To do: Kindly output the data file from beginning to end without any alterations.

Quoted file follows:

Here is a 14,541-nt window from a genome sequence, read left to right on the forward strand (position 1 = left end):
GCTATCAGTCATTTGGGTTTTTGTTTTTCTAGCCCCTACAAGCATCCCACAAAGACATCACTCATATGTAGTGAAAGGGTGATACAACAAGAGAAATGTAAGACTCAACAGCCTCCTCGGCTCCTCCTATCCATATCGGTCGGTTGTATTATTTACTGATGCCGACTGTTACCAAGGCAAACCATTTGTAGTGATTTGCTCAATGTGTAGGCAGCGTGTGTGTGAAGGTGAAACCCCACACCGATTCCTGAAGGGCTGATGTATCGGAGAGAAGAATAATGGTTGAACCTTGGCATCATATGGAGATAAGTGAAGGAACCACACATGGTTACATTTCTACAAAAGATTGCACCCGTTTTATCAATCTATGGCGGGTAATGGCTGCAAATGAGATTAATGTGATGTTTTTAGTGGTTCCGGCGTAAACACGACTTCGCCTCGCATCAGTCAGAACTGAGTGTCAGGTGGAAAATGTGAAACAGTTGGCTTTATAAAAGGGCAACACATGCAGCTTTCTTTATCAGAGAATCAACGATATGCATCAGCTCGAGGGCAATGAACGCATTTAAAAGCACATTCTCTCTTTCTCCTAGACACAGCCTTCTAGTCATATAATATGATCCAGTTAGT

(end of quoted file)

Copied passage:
Here is a 14,541-nt window from a genome sequence, read left to right on the forward strand (position 1 = left end):
GCTATCAGTCATTTGGGTTTTTGTTTTTCTAGCCCCTACAAGCATCCCACAAAGACATCACTCATATGTAGTGAAAGGGTGATACAACAAGAGAAATGTAAGACTCAACAGCCTCCTCGGCTCCTCCTATCCATATCGGTCGGTTGTATTATTTACTGATGCCGACTGTTACCAAGGCAAACCATTTGTAGTGATTTGCTCAATGTGTAGGCAGCGTGTGTGTGAAGGTGAAACCCCACACCGATTCCTGAAGGGCTGATGTATCGGAGAGAAGAATAATGGTTGAACCTTGGCATCATATGGAGATAAGTGAAGGAACCACACATGGTTACATTTCTACAAAAGATTGCACCCGTTTTATCAATCTATGGCGGGTAATGGCTGCAAATGAGATTAATGTGATGTTTTTAGTGGTTCCGGCGTAAACACGACTTCGCCTCGCATCAGTCAGAACTGAGTGTCAGGTGGAAAATGTGAAACAGTTGGCTTTATAAAAGGGCAACACATGCAGCTTTCTTTATCAGAGAATCAACGATATGCATCAGCTCGAGGGCAATGAACGCATTTAAAAGCACATTCTCTCTTTCTCCTAGACACAGCCTTCTAGTCATATAATATGATCCAGTTAGT